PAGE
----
Sound the horns


I don’t have much personal experience with wind instruments, and I’m no jazz connoisseur, but saxophones sound great and I’m going to talk a bit about them.

Saxophones are a family of woodwind instruments, fashioned from brass and played with a single-reed mouthpiece made out of wood. If you ever tried to play a sax or a clarinet in grade-eight band, you’d know what that is.

A Belgian instrument maker made the first saxophone in the late 1800s, and since then four different kinds have been produced: Soprano, Alto, Tenor and Baritone. The bigger they get, the lower the note they play… I think.

Saxophones are commonly played in orchestras and jazz bands, but they have made their mark in pop music as well. There are some really famous songs that are defined by sax riffs.

George Michael’s “Careless Whisper” is the song with the passionate sax hook we’ve all heard. If you skipped the link, just go back and listen for a second. It’s worth it.

Mm, smooth.

Another great sax riff is in “Baker Street” by Scottish singer-songwriter Gerry Rafferty. I first heard it when Lisa Simpson played it in season 9– that one will stick in your head. After listening to the original, I realized how well Lisa played it on the show.

Trumpets (and Paul Simon’s Penny Whistle)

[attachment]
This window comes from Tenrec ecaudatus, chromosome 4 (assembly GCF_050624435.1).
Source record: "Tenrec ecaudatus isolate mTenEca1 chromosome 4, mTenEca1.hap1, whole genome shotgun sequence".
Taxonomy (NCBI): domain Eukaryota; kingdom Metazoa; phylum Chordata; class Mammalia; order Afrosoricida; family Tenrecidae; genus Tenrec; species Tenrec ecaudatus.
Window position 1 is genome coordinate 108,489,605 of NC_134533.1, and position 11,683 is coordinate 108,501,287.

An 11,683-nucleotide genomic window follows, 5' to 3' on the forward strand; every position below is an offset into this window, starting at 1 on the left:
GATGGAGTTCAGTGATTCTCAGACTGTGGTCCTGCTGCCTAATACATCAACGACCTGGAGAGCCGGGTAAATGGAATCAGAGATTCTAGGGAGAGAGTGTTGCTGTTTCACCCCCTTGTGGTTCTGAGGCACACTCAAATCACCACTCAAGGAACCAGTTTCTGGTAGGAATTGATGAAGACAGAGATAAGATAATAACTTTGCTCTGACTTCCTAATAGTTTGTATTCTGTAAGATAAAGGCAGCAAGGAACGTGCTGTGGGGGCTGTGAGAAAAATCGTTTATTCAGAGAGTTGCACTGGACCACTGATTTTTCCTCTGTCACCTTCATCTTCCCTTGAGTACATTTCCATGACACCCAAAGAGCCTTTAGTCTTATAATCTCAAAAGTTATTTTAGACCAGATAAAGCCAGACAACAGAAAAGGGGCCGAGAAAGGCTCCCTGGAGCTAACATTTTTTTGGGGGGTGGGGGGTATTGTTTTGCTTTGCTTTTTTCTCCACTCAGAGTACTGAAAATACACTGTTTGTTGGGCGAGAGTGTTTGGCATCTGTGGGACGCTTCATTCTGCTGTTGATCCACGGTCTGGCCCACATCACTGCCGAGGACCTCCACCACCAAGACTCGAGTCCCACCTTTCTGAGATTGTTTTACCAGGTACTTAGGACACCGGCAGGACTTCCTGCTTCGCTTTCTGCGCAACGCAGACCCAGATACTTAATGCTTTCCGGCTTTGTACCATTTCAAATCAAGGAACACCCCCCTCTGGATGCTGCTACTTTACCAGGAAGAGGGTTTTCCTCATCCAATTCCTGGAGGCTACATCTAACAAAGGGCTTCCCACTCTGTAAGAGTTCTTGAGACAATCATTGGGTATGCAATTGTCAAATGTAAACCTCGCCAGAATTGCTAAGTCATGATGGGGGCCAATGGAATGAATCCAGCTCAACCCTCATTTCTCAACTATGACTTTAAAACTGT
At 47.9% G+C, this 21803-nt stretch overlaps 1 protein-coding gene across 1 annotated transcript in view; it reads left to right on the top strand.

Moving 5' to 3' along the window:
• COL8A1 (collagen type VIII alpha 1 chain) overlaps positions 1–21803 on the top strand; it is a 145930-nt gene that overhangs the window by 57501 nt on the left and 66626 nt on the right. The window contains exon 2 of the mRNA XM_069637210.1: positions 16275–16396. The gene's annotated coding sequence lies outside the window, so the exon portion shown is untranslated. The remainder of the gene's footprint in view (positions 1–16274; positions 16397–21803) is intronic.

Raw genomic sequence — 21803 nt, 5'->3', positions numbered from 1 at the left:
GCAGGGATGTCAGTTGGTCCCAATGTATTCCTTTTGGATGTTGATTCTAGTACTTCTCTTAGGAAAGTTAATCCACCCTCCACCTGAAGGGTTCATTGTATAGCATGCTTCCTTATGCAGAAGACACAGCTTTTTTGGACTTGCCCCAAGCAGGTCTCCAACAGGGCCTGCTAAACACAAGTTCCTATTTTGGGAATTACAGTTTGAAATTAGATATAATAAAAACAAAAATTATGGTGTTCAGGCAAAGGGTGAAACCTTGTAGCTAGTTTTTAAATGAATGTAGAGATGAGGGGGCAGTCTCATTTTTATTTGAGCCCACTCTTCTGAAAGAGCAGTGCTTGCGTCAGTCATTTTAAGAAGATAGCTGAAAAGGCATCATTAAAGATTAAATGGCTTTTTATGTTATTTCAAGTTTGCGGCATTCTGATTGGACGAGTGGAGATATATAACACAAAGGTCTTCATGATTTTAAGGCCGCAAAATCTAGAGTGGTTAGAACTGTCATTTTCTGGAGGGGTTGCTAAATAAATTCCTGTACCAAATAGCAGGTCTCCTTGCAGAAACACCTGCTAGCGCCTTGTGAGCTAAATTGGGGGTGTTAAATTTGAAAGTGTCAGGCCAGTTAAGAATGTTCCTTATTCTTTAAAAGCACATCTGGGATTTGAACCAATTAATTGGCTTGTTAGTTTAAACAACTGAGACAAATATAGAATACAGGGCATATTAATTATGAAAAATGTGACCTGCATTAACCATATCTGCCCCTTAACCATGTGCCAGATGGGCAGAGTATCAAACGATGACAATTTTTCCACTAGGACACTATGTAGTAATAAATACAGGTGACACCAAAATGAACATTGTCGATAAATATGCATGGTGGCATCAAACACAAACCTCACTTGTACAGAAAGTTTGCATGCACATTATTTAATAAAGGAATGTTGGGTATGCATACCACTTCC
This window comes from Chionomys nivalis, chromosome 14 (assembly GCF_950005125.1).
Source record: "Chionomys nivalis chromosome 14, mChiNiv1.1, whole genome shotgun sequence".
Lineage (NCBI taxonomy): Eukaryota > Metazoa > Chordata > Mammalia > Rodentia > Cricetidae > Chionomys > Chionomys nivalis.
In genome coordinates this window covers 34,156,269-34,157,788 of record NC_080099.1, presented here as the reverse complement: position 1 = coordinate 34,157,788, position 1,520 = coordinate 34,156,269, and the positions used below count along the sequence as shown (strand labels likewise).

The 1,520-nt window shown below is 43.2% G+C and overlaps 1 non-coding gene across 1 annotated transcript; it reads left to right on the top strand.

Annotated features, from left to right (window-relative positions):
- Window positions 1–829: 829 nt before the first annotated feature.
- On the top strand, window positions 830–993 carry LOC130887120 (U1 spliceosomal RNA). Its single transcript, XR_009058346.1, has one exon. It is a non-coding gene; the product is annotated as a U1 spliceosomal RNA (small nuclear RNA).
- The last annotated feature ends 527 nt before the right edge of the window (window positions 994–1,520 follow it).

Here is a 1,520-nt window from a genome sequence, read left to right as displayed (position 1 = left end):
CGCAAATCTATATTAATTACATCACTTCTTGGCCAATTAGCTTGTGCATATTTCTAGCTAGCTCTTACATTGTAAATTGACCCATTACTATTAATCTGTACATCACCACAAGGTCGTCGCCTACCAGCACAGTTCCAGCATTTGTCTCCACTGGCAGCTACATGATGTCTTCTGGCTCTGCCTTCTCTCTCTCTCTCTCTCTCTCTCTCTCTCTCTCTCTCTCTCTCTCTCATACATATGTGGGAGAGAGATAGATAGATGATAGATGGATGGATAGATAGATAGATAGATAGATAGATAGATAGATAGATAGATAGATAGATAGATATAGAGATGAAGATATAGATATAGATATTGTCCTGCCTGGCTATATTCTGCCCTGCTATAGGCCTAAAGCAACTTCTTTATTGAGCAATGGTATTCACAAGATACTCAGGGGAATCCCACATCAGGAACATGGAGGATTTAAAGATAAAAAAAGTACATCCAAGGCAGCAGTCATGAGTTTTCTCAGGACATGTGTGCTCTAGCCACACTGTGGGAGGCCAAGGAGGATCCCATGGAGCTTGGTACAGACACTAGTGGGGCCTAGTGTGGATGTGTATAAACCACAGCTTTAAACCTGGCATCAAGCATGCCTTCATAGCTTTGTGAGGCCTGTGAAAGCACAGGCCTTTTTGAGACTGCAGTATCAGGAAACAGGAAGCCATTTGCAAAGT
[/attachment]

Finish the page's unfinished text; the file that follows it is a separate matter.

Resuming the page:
I’m running out of space to talk, but trumpets!

Trumpets date back pretty far, some think at least to 1500 BC. They have the highest register in the brass family – that is, the highest range of notes. It isn’t as warm of a sound as the sax, but it can be quite nice.

Once again, trumpets have made their mark in pop music, too.

In “Manifest”, by Winnipeg’s The Weakerthans, a great trumpet solo carries out the short opening track on their album Reconstruction Site. This one’s a personal favourite of mine. Don’t fast forward to the brass. Listen through!

Also, watch Louis Armstrong wipe sweat off his face, play a trumpet solo and sing “Hello, Dolly.” What a voice.

And finally one of the catchiest trumpet – and other brass too – riffs of all time: “You can call me Al” off of Paul Simon’s Graceland – a super-catchy song from a great album.

But the most skilful wind instrument playing out of all of this is easily Simon’s penny whistle solo at 1:45.

Take it away, Paul.


John is a Professional Writing student who lives in Ottawa, Canada. In his spare time he plays music, takes bike rides, walks his dog and sits on his futon with a book, his laptop and a bowl of noodles. One day, he would like to have a job. 

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